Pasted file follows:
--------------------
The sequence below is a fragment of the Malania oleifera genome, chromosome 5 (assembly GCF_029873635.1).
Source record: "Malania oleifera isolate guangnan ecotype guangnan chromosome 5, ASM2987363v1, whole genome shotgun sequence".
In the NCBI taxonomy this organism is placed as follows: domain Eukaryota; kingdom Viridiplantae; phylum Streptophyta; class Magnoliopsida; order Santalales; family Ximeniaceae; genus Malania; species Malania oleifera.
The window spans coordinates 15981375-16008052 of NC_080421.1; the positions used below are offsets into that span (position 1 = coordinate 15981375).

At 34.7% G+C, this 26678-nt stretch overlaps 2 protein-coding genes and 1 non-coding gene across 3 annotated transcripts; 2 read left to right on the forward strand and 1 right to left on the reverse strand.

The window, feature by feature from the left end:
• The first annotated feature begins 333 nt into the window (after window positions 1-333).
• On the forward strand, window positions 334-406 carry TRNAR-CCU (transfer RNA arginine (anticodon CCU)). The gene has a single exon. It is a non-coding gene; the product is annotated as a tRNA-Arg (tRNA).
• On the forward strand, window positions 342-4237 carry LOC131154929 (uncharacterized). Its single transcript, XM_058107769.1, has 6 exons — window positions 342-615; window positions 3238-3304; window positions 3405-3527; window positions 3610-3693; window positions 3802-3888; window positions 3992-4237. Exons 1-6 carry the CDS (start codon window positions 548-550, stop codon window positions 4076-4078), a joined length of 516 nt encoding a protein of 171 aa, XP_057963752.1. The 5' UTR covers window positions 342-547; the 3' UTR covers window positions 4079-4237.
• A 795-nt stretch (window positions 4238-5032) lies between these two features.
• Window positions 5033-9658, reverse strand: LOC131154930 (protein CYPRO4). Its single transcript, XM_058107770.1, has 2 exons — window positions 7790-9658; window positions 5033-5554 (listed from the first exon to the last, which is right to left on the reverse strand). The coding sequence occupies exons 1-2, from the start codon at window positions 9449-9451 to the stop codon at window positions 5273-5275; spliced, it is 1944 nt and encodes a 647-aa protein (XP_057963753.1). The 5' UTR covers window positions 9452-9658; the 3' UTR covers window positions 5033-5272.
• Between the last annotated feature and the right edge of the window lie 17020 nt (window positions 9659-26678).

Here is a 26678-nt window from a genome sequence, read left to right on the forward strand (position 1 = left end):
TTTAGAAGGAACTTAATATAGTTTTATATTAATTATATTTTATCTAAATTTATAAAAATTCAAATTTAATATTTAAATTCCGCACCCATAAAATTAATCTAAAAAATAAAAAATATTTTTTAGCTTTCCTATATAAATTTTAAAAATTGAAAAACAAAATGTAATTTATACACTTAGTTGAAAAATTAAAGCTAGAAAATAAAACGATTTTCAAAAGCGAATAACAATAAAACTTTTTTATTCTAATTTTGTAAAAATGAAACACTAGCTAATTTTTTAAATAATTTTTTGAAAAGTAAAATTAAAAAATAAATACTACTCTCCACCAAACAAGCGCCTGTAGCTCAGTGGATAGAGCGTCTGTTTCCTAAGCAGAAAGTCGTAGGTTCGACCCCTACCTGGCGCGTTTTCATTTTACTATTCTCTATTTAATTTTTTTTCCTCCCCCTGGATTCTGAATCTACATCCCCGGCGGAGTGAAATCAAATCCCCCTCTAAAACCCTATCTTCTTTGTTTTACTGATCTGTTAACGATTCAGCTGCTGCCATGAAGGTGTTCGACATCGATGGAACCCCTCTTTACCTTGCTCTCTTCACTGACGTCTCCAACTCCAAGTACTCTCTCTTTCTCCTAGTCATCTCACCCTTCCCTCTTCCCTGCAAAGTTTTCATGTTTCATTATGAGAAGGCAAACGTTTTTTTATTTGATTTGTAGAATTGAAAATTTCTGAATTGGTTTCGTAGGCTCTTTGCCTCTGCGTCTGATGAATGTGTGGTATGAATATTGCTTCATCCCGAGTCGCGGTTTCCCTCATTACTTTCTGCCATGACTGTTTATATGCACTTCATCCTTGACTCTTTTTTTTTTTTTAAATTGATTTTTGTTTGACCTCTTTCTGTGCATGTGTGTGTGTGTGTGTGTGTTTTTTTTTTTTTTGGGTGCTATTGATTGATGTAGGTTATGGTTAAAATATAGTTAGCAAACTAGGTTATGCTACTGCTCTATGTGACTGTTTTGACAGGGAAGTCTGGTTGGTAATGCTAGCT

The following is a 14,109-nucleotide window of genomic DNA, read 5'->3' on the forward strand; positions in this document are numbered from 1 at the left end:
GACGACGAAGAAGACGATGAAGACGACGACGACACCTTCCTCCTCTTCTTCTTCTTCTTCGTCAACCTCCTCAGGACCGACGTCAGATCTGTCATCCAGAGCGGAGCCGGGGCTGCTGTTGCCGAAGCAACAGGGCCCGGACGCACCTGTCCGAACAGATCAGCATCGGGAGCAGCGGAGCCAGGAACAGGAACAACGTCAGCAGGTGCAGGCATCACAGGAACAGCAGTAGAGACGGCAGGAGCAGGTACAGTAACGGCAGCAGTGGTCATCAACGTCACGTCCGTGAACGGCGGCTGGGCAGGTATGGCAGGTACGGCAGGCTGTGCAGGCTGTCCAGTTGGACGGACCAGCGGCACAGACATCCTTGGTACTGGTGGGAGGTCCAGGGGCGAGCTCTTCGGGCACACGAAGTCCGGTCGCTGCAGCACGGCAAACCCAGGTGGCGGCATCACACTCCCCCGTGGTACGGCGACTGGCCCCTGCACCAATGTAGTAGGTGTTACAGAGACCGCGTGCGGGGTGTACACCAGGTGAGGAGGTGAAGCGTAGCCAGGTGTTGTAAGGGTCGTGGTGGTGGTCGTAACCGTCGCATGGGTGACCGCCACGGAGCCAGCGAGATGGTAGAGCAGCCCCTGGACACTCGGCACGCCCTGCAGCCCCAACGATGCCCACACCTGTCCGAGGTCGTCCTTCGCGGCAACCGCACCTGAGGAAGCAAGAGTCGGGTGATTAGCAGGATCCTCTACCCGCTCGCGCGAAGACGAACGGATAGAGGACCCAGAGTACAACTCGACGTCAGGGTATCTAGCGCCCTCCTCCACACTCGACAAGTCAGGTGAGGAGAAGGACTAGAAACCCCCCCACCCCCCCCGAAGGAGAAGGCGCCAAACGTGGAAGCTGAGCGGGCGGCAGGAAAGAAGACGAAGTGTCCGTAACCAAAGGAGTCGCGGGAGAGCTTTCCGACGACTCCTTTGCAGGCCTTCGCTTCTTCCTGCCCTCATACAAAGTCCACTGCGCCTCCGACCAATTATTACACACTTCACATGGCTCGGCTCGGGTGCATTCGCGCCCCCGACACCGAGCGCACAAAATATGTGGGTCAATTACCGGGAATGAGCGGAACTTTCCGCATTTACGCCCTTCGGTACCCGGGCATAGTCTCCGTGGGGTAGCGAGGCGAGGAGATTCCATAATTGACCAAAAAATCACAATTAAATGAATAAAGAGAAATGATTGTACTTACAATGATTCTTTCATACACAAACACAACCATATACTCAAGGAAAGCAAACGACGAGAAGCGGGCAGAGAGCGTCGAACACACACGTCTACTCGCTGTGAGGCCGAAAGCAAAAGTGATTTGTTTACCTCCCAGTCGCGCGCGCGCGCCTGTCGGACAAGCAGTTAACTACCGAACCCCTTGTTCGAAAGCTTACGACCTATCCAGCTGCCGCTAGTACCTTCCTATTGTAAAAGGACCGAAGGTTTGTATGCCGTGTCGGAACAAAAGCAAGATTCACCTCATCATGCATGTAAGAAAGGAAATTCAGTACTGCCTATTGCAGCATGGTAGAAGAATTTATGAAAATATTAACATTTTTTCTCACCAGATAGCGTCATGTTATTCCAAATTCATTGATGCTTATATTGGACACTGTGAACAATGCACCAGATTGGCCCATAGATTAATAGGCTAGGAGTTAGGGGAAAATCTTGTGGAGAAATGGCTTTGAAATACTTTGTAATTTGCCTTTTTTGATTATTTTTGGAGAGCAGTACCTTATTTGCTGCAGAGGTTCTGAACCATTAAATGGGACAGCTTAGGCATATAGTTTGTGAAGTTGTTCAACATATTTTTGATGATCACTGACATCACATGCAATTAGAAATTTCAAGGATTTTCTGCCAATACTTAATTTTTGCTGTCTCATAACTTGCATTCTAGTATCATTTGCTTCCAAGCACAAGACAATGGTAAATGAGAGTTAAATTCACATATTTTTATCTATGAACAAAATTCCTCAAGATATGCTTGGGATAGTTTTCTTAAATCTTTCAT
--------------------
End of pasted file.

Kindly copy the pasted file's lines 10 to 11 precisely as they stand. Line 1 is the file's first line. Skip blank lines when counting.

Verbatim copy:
• A 795-nt stretch (window positions 4238-5032) lies between these two features.
• Window positions 5033-9658, reverse strand: LOC131154930 (protein CYPRO4). Its single transcript, XM_058107770.1, has 2 exons — window positions 7790-9658; window positions 5033-5554 (listed from the first exon to the last, which is right to left on the reverse strand). The coding sequence occupies exons 1-2, from the start codon at window positions 9449-9451 to the stop codon at window positions 5273-5275; spliced, it is 1944 nt and encodes a 647-aa protein (XP_057963753.1). The 5' UTR covers window positions 9452-9658; the 3' UTR covers window positions 5033-5272.